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16

My parents live in the countryside (in the UK, not Colombia, admittedly), their tap water comes from a natural spring. They don't drink it. The problem is the water like this tends to be in the open have a lot of crap can get in there. Including literal crap, live and dead animals, chemicals from farms and other businesses, etc, etc. The closer you get to ...


13

The city is Fujiyoshida on the NNE side of Mt Fuji. See jpatokal's answer for the exact camera location. From left to right, the marked buildings are: Fujisan station. The glass facade that's visible from street level is quite poorly defined in this photo, but covers the bottom third of the blue frame. The lighter part that's visible in the photo sticks ...


11

I think this is the building: Google Maps street view link


6

The photo is taken from the grounds of Arakura Sengen Shrine in Fuji-Kawaguchiko, Yamanashi, Japan, and appears to be a crop of this image (not the original either, though). The rightmost building appears to be the town hall. Not sure about the rest, but there are a bunch of large hotels and the Fuji-Q amusement park nearby that seem like likely ...


4

You could try https://nomadlist.com/ which compares; The best places to live and work remotely for digital nomads, based on cost of living, internet speed, weather and other metrics. For startups that work remotely and digital nomads. Initially built for, and by, nomads (professionals who can work remotely it can show cost of living for locals, expats ...


4

The bottommost building is labeled as 富士五湖文化センター (Fujigoko Cultural Center) on Google Maps. However, the official website of that cultural center http://www.mfi.or.jp/fcpa/access.htm tells us that the biggest building (which is probably the one you are interested in) is called ふじさんホール (Fujisan Hall). The same complex also hosts a city meeting hall and a ...


3

This probably won't apply to Europe, but I live next to this awesome lake, and a friend of mine actually own a water bottling company! Above is the Kandy lake, which is located right next to a few mountains. We don't even touch this water. However, I still think it's somewhat safe to assume that you can drink water that is right next to a mountain. ...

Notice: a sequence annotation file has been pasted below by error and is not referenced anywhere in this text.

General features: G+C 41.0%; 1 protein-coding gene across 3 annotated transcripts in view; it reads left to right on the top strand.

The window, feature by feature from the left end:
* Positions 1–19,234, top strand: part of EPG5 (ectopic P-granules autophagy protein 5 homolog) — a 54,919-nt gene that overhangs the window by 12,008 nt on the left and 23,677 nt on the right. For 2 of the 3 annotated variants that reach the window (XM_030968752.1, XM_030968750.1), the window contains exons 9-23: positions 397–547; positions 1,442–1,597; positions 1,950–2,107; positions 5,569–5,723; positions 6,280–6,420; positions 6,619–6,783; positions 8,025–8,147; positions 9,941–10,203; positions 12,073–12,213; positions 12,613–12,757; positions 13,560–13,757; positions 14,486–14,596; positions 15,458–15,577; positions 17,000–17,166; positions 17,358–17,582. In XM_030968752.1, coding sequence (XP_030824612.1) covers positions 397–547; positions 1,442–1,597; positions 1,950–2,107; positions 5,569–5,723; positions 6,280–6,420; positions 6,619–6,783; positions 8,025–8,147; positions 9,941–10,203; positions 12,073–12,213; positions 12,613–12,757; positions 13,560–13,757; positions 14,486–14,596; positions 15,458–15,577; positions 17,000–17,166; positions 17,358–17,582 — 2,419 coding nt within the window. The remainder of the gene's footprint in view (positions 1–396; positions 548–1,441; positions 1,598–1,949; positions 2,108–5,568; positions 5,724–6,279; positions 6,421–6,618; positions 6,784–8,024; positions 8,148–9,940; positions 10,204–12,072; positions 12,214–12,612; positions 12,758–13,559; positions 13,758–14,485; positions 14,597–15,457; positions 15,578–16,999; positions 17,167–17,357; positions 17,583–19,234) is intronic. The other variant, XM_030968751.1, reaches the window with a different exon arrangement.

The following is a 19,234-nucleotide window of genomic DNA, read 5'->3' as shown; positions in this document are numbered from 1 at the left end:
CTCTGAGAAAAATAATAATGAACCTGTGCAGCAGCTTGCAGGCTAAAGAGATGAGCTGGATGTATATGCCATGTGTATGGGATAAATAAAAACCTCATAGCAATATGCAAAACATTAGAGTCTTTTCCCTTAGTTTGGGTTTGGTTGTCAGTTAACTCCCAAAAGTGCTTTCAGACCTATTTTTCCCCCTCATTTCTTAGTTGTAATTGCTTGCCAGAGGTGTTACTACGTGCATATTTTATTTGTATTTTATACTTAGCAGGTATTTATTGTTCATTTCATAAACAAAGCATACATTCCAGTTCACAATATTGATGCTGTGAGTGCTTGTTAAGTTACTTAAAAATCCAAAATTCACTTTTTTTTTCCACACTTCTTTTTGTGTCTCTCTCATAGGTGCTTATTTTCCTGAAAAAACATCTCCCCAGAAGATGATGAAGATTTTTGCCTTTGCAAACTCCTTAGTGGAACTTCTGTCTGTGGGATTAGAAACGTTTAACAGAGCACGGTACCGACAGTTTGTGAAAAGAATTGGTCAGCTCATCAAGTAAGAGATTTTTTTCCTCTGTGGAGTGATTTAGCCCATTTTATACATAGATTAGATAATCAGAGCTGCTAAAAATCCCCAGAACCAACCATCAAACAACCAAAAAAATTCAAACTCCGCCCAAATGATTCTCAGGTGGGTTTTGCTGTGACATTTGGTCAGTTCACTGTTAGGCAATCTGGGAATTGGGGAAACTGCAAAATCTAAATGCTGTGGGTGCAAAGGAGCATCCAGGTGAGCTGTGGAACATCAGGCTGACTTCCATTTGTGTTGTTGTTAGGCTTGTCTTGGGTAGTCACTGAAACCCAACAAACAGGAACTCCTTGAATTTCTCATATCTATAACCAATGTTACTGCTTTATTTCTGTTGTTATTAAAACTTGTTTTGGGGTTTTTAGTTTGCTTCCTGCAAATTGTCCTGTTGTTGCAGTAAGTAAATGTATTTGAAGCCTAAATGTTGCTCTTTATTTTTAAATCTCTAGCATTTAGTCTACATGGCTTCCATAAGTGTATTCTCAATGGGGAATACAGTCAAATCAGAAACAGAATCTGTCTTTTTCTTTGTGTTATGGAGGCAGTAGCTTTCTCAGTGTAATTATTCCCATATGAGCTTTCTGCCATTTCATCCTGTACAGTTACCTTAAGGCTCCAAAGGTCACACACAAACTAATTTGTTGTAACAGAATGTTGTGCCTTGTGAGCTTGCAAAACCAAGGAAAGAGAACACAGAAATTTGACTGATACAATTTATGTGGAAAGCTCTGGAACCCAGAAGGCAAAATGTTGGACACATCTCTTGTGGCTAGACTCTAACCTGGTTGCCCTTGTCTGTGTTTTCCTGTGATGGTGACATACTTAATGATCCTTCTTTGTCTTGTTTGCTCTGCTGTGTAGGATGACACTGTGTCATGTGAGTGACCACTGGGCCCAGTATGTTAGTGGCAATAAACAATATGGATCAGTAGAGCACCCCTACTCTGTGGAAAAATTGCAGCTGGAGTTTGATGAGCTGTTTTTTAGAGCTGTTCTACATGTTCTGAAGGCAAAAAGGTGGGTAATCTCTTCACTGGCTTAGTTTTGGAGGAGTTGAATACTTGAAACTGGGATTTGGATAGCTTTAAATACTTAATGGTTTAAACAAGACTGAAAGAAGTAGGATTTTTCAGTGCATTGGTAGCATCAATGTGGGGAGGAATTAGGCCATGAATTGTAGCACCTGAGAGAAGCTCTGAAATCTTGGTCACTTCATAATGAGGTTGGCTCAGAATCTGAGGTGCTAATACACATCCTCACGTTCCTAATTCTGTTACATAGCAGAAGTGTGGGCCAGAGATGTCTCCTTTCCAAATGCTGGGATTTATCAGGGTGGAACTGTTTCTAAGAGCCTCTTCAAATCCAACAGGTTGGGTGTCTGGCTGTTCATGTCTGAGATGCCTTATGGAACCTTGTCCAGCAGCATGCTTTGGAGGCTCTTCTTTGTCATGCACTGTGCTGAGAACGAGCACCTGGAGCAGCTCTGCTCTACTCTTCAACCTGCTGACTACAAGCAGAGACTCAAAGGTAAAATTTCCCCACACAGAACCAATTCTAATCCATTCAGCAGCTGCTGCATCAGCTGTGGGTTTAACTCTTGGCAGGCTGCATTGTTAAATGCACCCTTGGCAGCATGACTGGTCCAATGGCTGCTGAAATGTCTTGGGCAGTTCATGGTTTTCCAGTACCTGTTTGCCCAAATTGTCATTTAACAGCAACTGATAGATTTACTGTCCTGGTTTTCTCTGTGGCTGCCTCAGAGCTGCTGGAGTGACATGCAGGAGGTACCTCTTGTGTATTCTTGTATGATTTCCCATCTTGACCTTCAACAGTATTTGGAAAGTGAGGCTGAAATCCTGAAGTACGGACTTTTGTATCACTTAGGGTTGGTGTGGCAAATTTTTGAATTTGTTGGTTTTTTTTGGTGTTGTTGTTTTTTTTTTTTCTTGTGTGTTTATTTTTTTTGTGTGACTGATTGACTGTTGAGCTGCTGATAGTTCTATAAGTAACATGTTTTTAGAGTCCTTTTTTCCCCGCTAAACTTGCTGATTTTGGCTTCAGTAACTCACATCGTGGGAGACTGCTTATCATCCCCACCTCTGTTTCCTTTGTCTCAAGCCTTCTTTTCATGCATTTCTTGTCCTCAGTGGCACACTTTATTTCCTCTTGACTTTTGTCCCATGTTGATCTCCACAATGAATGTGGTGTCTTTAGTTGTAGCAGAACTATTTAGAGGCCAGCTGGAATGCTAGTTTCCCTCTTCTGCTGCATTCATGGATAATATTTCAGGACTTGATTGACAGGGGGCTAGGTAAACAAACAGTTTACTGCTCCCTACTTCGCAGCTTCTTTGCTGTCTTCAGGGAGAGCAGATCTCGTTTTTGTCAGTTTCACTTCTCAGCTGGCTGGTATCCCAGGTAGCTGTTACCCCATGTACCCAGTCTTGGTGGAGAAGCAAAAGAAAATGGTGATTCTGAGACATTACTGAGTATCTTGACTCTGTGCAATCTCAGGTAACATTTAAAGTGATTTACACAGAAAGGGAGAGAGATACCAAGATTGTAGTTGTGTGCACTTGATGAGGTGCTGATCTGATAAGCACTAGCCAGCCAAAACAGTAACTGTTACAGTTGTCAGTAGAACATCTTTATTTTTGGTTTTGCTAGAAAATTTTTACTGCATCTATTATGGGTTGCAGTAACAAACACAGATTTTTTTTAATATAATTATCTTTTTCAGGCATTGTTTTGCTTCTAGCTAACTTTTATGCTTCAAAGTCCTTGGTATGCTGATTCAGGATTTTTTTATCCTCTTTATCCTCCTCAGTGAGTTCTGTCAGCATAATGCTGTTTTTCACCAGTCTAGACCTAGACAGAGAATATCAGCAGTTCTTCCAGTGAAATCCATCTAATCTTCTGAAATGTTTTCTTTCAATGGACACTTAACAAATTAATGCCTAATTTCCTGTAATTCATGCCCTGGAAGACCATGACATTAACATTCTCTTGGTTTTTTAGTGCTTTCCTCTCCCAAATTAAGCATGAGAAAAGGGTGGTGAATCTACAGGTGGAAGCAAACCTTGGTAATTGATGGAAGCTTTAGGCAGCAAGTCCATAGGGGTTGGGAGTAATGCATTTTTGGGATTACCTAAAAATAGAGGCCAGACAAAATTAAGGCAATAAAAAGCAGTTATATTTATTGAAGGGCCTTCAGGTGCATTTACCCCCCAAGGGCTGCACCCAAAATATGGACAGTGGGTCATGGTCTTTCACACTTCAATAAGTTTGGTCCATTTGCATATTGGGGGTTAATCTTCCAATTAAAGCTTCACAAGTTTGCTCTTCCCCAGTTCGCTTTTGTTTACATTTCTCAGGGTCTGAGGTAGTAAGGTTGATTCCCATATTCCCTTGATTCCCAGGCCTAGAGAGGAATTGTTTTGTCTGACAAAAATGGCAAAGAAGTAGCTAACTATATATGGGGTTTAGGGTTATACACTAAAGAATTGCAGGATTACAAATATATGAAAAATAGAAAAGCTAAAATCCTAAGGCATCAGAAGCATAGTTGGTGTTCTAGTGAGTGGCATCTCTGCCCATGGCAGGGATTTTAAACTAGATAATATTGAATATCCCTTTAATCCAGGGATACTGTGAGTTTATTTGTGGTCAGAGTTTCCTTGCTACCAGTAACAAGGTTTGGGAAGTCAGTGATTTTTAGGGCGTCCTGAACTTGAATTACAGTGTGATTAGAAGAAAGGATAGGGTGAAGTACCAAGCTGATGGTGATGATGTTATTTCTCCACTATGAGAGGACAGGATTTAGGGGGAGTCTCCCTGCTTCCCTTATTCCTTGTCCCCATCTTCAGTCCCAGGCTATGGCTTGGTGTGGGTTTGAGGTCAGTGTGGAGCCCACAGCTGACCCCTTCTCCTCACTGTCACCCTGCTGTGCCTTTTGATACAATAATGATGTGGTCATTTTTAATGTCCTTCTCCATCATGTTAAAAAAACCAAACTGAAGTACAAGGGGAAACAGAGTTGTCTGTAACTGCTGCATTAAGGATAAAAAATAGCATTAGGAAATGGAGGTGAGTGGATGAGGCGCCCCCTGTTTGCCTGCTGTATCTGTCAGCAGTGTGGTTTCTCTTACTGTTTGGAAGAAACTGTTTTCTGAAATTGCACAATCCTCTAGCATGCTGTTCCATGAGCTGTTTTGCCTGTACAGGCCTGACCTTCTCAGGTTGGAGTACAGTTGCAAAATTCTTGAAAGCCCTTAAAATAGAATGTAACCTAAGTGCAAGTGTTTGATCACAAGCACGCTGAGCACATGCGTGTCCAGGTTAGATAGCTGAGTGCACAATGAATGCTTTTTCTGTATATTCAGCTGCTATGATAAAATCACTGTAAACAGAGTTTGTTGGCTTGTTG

3

The advice that water in cities is more likely to be drinkable is based on that larger urban water systems tend to have some degree of water treatment (i.e., chlorination, ozone, or UV-based) that will kill bacteria, viruses, parasites, and spores. However, the water source itself may be of questionable quality from the perspective of other pollutants (heavy ...


2

There cannot be a correct way to determine the relative cost of living, simply because each person has a different "basket" of needs. If you like it cool and damp, your HVAC costs are going to be a lot higher in Scottsdale than Seattle; if you like it hot and dry, it will be the other way around. But you did not ask for the correct way; you asked for a ...


2

Here in Colorado just about all the rivers, even little creeks, have giardia spores in them. Giardia is really a tough thing to kill. Just boiling the water won't do it. There are some very tiny filters that can, but you have to be very gentle with them or the filter breaks. The DEA has halted sales of iodine, which could purify water, because iodine can be ...


1

I don't know for sure if they own the building, but the image appears on http://www.cassandra-fp7.eu/page/Workshop_home (on the first section of their slideshow), this could though be beacuse it is a stock image.


1

Just to confirm that what they say above about high crime rates is not true. I've been living for more than 20 years in several cities of that area and i could say that you could feel safe walking in the streets almost at any time of day and night. Of course that there exist places where is better not to go.



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